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Econometric Modeling

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Econometric Modeling provides a new and stimulating introduction to econometrics, focusing on modeling. The key issue confronting... Weiterlesen
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Beschreibung

Econometric Modeling provides a new and stimulating introduction to econometrics, focusing on modeling. The key issue confronting empirical economics is to establish sustainable relationships that are both supported by data and interpretable from economic theory. The unified likelihood-based approach of this book gives students the required statistical foundations of estimation and inference, and leads to a thorough understanding of econometric techniques.


David Hendry and Bent Nielsen introduce modeling for a range of situations, including binary data sets, multiple regression, and cointegrated systems. In each setting, a statistical model is constructed to explain the observed variation in the data, with estimation and inference based on the likelihood function. Substantive issues are always addressed, showing how both statistical and economic assumptions can be tested and empirical results interpreted. Important empirical problems such as structural breaks, forecasting, and model selection are covered, and Monte Carlo simulation is explained and applied.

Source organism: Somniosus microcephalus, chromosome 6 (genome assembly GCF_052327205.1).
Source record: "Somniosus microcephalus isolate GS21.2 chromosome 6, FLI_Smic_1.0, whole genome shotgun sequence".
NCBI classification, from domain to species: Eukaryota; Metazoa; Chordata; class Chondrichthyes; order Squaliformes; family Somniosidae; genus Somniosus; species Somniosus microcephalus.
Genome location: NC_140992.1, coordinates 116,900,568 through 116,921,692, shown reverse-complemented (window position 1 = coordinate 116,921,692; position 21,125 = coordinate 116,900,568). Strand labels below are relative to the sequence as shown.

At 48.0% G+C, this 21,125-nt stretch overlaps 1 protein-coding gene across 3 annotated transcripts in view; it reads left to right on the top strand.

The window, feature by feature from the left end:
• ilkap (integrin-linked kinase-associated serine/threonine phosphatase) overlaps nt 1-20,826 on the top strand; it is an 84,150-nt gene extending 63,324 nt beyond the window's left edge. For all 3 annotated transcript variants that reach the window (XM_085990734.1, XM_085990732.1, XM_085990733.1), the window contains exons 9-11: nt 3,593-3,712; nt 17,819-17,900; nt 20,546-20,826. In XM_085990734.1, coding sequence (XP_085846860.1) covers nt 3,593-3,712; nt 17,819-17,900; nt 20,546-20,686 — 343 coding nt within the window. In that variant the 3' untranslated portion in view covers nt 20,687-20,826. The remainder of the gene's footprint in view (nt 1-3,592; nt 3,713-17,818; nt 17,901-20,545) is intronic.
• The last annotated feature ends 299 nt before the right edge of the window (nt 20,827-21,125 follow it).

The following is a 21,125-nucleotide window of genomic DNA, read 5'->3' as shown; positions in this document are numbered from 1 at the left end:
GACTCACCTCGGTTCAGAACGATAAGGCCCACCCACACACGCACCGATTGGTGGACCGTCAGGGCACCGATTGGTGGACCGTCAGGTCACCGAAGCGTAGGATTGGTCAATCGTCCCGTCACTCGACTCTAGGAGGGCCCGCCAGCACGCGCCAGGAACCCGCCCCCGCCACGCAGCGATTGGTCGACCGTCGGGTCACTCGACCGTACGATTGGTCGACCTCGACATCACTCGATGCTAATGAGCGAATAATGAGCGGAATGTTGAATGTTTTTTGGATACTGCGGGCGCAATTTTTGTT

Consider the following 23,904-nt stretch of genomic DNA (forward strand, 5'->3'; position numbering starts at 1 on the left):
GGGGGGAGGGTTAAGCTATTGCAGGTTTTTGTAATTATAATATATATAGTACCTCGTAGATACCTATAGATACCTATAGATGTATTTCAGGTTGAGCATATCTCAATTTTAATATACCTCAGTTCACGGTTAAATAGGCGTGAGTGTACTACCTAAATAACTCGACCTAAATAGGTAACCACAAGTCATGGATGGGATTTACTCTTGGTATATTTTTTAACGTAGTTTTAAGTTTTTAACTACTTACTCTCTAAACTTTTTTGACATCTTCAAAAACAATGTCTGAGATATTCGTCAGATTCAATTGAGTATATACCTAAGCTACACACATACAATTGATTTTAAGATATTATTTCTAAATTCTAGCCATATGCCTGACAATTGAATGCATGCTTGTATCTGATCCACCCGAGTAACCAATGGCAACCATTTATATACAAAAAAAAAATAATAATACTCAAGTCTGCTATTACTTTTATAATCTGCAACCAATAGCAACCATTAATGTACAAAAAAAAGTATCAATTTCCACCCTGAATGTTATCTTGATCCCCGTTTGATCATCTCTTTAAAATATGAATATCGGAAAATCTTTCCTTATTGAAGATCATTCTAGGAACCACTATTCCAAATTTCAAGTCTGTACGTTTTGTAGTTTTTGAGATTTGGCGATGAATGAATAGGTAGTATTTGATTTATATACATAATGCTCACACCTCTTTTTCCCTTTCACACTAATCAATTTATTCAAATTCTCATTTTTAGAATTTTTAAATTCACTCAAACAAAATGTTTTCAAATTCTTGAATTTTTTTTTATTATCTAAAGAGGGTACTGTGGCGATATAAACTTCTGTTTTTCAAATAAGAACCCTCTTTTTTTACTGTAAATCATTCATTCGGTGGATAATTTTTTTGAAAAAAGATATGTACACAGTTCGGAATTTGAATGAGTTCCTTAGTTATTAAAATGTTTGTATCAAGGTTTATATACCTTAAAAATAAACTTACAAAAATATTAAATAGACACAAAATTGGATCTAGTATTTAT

Econometric Modeling is a self-contained introduction for advanced undergraduate or graduate students. Throughout, data illustrate and motivate the approach, and are available for computer-based teaching. Technical issues from probability theory and statistical theory are introduced only as needed. Nevertheless, the approach is rigorous, emphasizing the coherent formulation, estimation, and evaluation of econometric models relevant for empirical research.



Autorentext

David F. Hendry & Bent Nielsen



Inhalt

Preface ix
Data and software xi


Chapter 1: The Bernoulli model 1
1.1 Sample and population distributions 1
1.2 Distribution functions and densities 4
1.3 The Bernoulli model 6
1.4 Summary and exercises 12


Chapter 2: Inference in the Bernoulli model 14
2.1 Expectation and variance 14
2.2 Asymptotic theory 19
2.3 Inference 23
2.4 Summary and exercises 26


Chapter 3: A first regression model 28
3.1 The US census data 28
3.2 Continuous distributions 29
3.3 Regression model with an intercept 32
3.4 Inference 38
3.5 Summary and exercises 42


Chapter 4: The logit model 47
4.1 Conditional distributions 47
4.2 The logit model 52
4.3 Inference 58
4.4 Mis-specification analysis 61
4.5 Summary and exercises 63


Chapter 5: The two-variable regression model 66
5.1 Econometric model 66
5.2 Estimation 69
5.3 Structural interpretation 76
5.4 Correlations 78
5.5 Inference 81
5.6 Summary and exercises 85


Chapter 6: The matrix algebra of two-variable regression 88
6.1 Introductory example 88
6.2 Matrix algebra 90
6.3 Matrix algebra in regression analysis 94
6.4 Summary and exercises 96


Chapter 7: The multiple regression model 98
7.1 The three-variable regression model 98
7.2 Estimation 99
7.3 Partial correlations 104
7.4 Multiple correlations 107
7.5 Properties of estimators 109
7.6 Inference 110
7.7 Summary and exercises 118


Chapter 8: The matrix algebra of multiple regression 121
8.1 More on inversion of matrices 121
8.2 Matrix algebra of multiple regression analysis 122
8.3 Numerical computation of regression estimators 124
8.4 Summary and exercises 126


Chapter 9: Mis-specification analysis in cross sections 127
9.1 The cross-sectional regression model 127
9.2 Test for normality 128
9.3 Test for identical distribution 131
9.4 Test for functional form 134
9.5 Simultaneous application of mis-specification tests 135
9.6 Techniques for improving regression models 136
9.7 Summary and exercises 138